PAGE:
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More emphasis needed on producing home-grown talent, insists Pardew
ALAN PARDEW has challenged Newcastle United to follow suit and produce a crop of “exceptional” young players that can go on to emulate the success of Southampton’s academy graduates.
The Magpies announced this week that its academy has been awarded Category One status – the highest ranking under the Premier League’s Elite Players Performance Plan (EPPP) – after a rigorous auditing process.
Southampton also boast Category One status and their work at academy level has been highlighted this season, in which several products from their youth system have flourished in the Premier League.
The likes of Adam Lallana, Luke Shaw and James Ward-Prowse have all impressed with Lallana and Shaw both working their way into the reckoning for Roy Hodgson’s World Cup squad this summer and their coming of age has been a big reason behind Southampton’s success this season.
Sammy Ameobi, Adam Campbell, Gael Bigirimana, James Tavernier and Haris Vuckic have all had spells in the first team in recent years, but none have managed to establish themselves as regulars. Paul Dummett is enjoying a run in the side in place of Davide Santon, but Pardew, who returns to his former club on the south coast this afternoon, admits the club has fallen short when it comes to bringing young talent through.
“The thing that highlights academies isn’t players coming through, because they do, we’ve got Dummett in the side, Steven Taylor, Shola and Sammy (Ameobi). What you really need is an exceptional player to come through and that’s what Southampton have done.
“They’ve had (Theo) Walcott, (Gareth) Bale, Shaw, Lallana and it makes a huge difference. Look at Liverpool, they’ve got three or four who have come through from the academy. That’s what you want. I know we will get players through here, but will we get an exceptional player? That’s the art of the academy.”
When he took over the club in 2007, owner Mike Ashley promised to pump considerable resources into making the academy more successful and even though the club has gained a reputation for recruiting from abroad, nurturing home-grown talent remains in the forefront of his mind.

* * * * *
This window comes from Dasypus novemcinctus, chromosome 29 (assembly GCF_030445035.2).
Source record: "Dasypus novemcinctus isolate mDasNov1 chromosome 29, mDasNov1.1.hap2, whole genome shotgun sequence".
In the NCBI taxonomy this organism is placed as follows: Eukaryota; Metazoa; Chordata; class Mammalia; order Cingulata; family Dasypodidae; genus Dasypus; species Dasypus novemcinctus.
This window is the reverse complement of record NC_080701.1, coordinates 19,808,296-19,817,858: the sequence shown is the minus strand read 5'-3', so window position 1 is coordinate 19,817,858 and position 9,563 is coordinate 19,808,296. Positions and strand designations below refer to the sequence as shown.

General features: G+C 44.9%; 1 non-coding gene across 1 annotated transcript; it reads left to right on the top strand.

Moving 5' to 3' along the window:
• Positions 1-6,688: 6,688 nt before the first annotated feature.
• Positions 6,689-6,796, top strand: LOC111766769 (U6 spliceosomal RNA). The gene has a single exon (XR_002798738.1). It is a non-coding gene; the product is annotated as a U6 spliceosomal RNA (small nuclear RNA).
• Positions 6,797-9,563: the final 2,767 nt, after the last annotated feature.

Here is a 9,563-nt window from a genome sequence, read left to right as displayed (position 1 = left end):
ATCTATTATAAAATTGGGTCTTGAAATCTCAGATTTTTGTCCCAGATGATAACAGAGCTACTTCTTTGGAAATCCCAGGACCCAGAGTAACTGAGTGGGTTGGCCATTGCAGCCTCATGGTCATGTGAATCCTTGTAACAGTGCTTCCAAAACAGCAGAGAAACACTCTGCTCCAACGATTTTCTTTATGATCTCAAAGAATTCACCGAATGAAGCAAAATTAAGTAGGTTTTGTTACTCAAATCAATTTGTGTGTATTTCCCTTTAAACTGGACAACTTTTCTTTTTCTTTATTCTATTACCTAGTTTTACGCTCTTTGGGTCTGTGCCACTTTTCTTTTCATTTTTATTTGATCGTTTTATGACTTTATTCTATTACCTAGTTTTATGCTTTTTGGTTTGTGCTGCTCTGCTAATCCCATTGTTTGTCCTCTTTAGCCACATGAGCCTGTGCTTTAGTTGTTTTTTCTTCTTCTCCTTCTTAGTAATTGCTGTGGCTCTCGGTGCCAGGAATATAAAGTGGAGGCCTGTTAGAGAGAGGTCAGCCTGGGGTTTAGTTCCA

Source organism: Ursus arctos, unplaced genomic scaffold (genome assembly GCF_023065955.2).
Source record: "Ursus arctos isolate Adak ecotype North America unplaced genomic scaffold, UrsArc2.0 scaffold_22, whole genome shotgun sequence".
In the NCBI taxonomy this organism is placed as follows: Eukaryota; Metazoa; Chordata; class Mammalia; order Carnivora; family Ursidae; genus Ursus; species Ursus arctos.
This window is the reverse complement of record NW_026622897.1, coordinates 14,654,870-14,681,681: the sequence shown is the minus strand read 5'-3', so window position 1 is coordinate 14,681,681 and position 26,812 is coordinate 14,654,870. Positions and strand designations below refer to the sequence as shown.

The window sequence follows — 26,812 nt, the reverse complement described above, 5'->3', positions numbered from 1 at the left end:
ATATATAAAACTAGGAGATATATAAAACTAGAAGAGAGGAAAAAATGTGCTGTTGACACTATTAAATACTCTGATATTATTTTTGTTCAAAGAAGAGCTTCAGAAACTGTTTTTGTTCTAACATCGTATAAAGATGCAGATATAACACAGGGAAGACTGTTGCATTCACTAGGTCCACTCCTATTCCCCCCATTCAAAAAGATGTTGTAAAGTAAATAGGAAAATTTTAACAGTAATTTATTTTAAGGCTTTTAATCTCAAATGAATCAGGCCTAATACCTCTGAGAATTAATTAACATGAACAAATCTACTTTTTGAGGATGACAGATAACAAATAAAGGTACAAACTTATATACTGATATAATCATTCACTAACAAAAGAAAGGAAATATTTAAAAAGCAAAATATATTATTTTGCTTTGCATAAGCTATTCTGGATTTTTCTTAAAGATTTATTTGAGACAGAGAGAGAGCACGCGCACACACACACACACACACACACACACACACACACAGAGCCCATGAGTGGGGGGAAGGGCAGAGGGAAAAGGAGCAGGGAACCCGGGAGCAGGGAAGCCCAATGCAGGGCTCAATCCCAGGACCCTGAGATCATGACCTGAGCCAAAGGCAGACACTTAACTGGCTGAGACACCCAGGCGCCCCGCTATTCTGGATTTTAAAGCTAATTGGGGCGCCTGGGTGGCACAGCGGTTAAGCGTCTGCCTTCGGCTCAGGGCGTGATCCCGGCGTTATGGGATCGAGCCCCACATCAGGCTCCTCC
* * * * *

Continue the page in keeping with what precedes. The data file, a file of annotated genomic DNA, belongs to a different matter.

Youngsters Adam Armstrong, who made his Premier League debut in this defeat at Fulham, Freddie Woodman and Lubo Satka have all been handed professional deals this week and Pardew believes there are one or two players already at the club that could develop into Premier League stars.
He said: “We haven’t really ticked those boxes since I’ve been here (of bringing through enough young players). But I do feel we are doing a lot better. We’ve got another young player to sign shortly and we’ve signed five or six from the youth team that did well in the FA Youth Cup. “Certainly in my mind, I can think of two players who could be exceptional depending on their development and that is good news.”
Lallana had already broken into the Saints first team when Pardew took over in 2009 and the Magpies boss admits even in the lower reaches of the Football League, the 25-year-old had the potential to play at the top.
Newcastle are looking to bounce back from their midweek home defeat to Everton at St Mary’s, and Pardew has pin-pointed Lallana as the player his side will have to pay special attention to.
“Lallana is the key there, he’s the one who brings it all together. He’s the one we really need to keep an eye on,” the Magpies boss said.
“We always felt, my management team there, that he had a really great chance to become a really top player. He was linked with a couple of top players even when he was really young, so he’s not a mystery. But it’s the way he has developed that has been so impressive.
“He’s not blessed with great pace, but he has got a bit stronger and quicker since he worked with me and his confidence is very high. He is a stable lad as well in terms of his personality and when you put that all together he is going to have a big, big career.”
Asked why Southampton have enjoyed more success with their academy, Pardew pin-pointed to an emphasis on players’ psychological development as well as the physical side of the game.
He said: “There’s not a magic formula. They have a huge catchment area and it’s a different type of catchment area. There is a big working class community, but there are a lot of middle class kids who have good education.
“The players who come out of Southampton are quite intelligent and there might be something in that. We have to put more intelligence into our players here. That’s another side of the academy, it’s very important to not just look after the football side of it, but to also bring the right personalities through.
“We want them to be level headed. Look at Bale, Walcott, Lallana, Shaw, they’re all comfortable with the media, they’re all together sort of guys. That’s not down to location, that’s down to education.”
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